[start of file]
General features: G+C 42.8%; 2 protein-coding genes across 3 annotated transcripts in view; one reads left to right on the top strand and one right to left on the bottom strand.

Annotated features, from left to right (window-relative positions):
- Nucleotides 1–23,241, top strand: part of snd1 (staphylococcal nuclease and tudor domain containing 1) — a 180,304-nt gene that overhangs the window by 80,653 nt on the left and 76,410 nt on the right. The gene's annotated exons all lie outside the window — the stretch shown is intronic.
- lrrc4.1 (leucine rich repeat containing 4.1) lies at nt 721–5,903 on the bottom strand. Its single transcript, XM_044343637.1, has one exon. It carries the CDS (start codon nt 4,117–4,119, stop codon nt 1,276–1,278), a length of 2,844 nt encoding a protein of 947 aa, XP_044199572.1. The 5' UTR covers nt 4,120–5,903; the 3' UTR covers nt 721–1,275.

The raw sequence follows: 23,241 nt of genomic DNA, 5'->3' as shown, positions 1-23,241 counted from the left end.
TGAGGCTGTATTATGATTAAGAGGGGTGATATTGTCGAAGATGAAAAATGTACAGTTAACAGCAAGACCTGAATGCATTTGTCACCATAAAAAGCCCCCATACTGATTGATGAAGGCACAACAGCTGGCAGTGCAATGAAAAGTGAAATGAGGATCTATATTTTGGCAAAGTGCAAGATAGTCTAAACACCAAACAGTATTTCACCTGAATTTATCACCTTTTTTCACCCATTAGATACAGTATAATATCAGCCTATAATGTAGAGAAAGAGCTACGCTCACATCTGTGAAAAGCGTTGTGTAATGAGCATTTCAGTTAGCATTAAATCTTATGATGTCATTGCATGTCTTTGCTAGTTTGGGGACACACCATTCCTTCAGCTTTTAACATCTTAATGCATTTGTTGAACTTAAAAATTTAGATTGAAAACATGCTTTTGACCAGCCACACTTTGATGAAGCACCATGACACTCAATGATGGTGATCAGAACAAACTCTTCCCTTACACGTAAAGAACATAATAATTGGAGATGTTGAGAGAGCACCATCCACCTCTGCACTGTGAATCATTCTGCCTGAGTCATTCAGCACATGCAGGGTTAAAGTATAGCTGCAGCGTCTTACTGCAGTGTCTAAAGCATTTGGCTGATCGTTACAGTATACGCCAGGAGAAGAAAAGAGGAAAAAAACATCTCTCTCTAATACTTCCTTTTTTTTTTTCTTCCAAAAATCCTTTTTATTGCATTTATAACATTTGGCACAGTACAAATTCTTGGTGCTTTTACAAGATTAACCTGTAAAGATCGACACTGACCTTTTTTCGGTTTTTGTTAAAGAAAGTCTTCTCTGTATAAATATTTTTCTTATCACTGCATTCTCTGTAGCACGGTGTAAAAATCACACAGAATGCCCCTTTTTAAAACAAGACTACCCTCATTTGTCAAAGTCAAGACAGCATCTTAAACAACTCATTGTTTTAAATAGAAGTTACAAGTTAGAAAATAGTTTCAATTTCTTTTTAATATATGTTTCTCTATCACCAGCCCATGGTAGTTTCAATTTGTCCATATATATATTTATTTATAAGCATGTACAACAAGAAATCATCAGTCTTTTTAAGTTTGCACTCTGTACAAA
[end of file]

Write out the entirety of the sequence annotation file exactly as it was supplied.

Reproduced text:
General features: G+C 42.8%; 2 protein-coding genes across 3 annotated transcripts in view; one reads left to right on the top strand and one right to left on the bottom strand.

Annotated features, from left to right (window-relative positions):
- Nucleotides 1–23,241, top strand: part of snd1 (staphylococcal nuclease and tudor domain containing 1) — a 180,304-nt gene that overhangs the window by 80,653 nt on the left and 76,410 nt on the right. The gene's annotated exons all lie outside the window — the stretch shown is intronic.
- lrrc4.1 (leucine rich repeat containing 4.1) lies at nt 721–5,903 on the bottom strand. Its single transcript, XM_044343637.1, has one exon. It carries the CDS (start codon nt 4,117–4,119, stop codon nt 1,276–1,278), a length of 2,844 nt encoding a protein of 947 aa, XP_044199572.1. The 5' UTR covers nt 4,120–5,903; the 3' UTR covers nt 721–1,275.

The raw sequence follows: 23,241 nt of genomic DNA, 5'->3' as shown, positions 1-23,241 counted from the left end.
TGAGGCTGTATTATGATTAAGAGGGGTGATATTGTCGAAGATGAAAAATGTACAGTTAACAGCAAGACCTGAATGCATTTGTCACCATAAAAAGCCCCCATACTGATTGATGAAGGCACAACAGCTGGCAGTGCAATGAAAAGTGAAATGAGGATCTATATTTTGGCAAAGTGCAAGATAGTCTAAACACCAAACAGTATTTCACCTGAATTTATCACCTTTTTTCACCCATTAGATACAGTATAATATCAGCCTATAATGTAGAGAAAGAGCTACGCTCACATCTGTGAAAAGCGTTGTGTAATGAGCATTTCAGTTAGCATTAAATCTTATGATGTCATTGCATGTCTTTGCTAGTTTGGGGACACACCATTCCTTCAGCTTTTAACATCTTAATGCATTTGTTGAACTTAAAAATTTAGATTGAAAACATGCTTTTGACCAGCCACACTTTGATGAAGCACCATGACACTCAATGATGGTGATCAGAACAAACTCTTCCCTTACACGTAAAGAACATAATAATTGGAGATGTTGAGAGAGCACCATCCACCTCTGCACTGTGAATCATTCTGCCTGAGTCATTCAGCACATGCAGGGTTAAAGTATAGCTGCAGCGTCTTACTGCAGTGTCTAAAGCATTTGGCTGATCGTTACAGTATACGCCAGGAGAAGAAAAGAGGAAAAAAACATCTCTCTCTAATACTTCCTTTTTTTTTTTCTTCCAAAAATCCTTTTTATTGCATTTATAACATTTGGCACAGTACAAATTCTTGGTGCTTTTACAAGATTAACCTGTAAAGATCGACACTGACCTTTTTTCGGTTTTTGTTAAAGAAAGTCTTCTCTGTATAAATATTTTTCTTATCACTGCATTCTCTGTAGCACGGTGTAAAAATCACACAGAATGCCCCTTTTTAAAACAAGACTACCCTCATTTGTCAAAGTCAAGACAGCATCTTAAACAACTCATTGTTTTAAATAGAAGTTACAAGTTAGAAAATAGTTTCAATTTCTTTTTAATATATGTTTCTCTATCACCAGCCCATGGTAGTTTCAATTTGTCCATATATATATTTATTTATAAGCATGTACAACAAGAAATCATCAGTCTTTTTAAGTTTGCACTCTGTACAAA